China Stands by Web Filter Program Despite Protests
China said its deadline for Web filtering software to be distributed with PCs had not changed on Tuesday, despite growing protests from the U.S. government and Chinese Internet users.
Foreign and domestic PC makers are still required to ship the filter program with all PCs sold in China beginning July 1, the state-run China Daily said, citing an unnamed source in the Ministry of Industry and Information Technology (MIIT).
China first issued the mandate last month and has said the software is meant to protect children from pornographic and other "harmful" content online. But the program, called Green Dam Youth Escort, also blocks political content including Web sites that mention Falun Gong, a spiritual movement banned as a cult in China.
The mandate could escalate into a serious trade dispute if China actually bars foreign PC makers from selling computers without the software, said Simon Ye, a Gartner analyst. State media last week cited an unnamed official saying foreign PC makers like Dell might not be able to meet the deadline.
Some kind of compromise is much more likely before the deadline, said Ye. Barring sales by a company like Dell would disrupt China's PC market and could trigger protectionist responses by the U.S., he said.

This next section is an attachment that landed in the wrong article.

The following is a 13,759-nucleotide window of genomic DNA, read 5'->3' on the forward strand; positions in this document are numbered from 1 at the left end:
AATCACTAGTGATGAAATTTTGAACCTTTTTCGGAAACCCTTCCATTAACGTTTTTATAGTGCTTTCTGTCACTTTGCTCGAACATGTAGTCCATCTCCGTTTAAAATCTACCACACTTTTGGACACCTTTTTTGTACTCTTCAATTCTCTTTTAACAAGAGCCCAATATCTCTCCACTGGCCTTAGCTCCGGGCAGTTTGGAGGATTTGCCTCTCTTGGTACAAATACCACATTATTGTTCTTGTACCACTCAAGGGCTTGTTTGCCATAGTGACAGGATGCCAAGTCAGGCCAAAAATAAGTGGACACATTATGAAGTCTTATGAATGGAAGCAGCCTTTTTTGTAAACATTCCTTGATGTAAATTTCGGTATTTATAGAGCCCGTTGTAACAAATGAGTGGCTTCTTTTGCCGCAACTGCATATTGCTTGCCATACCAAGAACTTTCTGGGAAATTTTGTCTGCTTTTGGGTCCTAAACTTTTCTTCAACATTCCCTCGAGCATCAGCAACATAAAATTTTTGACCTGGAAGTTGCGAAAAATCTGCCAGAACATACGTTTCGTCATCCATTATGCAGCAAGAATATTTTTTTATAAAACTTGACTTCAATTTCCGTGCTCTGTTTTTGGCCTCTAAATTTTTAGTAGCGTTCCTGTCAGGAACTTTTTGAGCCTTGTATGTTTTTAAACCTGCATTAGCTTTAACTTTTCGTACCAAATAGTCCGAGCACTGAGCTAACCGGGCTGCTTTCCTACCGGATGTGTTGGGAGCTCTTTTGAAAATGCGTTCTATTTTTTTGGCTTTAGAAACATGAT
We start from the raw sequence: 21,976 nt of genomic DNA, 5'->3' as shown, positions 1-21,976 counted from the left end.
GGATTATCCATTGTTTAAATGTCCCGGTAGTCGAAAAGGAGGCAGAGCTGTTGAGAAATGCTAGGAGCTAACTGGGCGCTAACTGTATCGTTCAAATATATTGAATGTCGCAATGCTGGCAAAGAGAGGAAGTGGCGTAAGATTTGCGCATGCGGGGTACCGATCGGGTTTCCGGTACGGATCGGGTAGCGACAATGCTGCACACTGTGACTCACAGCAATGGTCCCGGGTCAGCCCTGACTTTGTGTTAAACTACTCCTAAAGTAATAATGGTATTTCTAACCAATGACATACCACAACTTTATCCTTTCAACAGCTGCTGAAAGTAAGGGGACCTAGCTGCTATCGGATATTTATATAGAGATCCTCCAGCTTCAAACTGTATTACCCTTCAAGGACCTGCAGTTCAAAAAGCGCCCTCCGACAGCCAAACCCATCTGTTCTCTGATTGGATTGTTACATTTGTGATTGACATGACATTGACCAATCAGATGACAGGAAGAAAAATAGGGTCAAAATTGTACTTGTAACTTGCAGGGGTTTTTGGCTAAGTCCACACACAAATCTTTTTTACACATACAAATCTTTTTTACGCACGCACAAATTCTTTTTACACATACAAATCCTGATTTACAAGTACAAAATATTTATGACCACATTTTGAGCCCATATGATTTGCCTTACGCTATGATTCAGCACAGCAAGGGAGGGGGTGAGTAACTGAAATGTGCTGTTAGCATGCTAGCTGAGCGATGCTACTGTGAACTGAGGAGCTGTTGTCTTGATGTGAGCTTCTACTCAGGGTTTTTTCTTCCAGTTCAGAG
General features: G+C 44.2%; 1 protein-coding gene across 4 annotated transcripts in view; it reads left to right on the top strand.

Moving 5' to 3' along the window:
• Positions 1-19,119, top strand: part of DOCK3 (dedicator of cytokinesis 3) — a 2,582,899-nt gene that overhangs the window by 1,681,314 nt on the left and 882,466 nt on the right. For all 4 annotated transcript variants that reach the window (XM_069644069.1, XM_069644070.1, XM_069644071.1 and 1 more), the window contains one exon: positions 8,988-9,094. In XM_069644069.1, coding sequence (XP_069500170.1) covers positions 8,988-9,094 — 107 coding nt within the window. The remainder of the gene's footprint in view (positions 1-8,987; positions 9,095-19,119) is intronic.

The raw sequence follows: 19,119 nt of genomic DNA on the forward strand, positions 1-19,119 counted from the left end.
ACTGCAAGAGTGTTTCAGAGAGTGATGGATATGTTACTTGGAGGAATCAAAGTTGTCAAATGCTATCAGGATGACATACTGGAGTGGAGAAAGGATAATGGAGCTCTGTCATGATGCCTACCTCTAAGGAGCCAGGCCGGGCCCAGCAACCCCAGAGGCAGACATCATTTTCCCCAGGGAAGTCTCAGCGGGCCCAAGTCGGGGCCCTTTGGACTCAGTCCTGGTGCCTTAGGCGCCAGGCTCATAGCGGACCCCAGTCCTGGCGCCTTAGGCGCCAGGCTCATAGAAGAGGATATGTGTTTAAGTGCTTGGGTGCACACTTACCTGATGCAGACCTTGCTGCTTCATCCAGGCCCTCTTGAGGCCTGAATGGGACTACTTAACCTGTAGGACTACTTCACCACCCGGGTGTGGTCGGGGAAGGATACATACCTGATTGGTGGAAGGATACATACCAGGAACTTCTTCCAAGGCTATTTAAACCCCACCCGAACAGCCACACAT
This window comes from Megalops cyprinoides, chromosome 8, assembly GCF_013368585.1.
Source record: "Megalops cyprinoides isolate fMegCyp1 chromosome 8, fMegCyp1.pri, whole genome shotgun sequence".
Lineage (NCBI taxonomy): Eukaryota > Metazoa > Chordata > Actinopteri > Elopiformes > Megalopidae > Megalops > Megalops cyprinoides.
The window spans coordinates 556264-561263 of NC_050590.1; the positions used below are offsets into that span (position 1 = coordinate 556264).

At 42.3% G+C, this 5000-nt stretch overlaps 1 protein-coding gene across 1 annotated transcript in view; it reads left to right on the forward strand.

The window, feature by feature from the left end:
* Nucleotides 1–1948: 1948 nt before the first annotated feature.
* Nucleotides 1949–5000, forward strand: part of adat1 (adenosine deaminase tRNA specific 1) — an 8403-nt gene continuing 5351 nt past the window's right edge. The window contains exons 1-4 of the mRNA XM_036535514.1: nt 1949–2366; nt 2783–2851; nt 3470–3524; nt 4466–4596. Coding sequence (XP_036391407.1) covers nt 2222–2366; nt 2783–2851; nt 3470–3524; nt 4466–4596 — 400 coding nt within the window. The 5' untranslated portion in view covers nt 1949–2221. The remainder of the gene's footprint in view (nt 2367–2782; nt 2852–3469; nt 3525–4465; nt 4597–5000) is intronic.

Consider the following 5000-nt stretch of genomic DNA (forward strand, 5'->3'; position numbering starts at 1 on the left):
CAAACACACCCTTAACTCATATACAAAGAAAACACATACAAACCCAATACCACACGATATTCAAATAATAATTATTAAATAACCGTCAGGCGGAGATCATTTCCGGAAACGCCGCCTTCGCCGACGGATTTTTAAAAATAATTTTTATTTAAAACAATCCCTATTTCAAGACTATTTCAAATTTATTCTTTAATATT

Hewlett-Packard and Dell were the second- and third-largest PC vendors in China in the final quarter last year, claiming over one-fifth of PC shipments in the country, according to IDC statistics.
Dell is still reviewing the government mandate, a company spokeswoman said, declining to comment further.
Resistance to China's mandate has grown in the weeks since it became public. Representatives from multiple U.S. government offices met with Chinese officials last Friday to express concerns about the requirement to ship the software, said Susan Stevenson, spokeswoman for the U.S. Embassy in Beijing. Embassy officials representing the State Department, the Office of the U.S. Trade Representative and the Commerce Department met with officials at China's MIIT and commerce ministry, she said.
The U.S. has asked China for a dialogue about the potential impact of the mandate on trade, effects on the free flow of information and "serious technical issues" raised by use of the software, Stevenson said.
Chinese Internet users have also mounted resistance to the mandate. Ai Weiwei, a well-known artist and dissident, was using Twitter messages on Tuesday to call for an Internet boycott the day of the government deadline. Ai urged Internet users not to go online on July 1 for work, email, news or other purposes.
"Do not give any explanation of your actions," Ai wrote in his Twitter feed. "Make July 1 a day of commemoration for the Internet."
Calls to China's MIIT went unanswered Tuesday morning.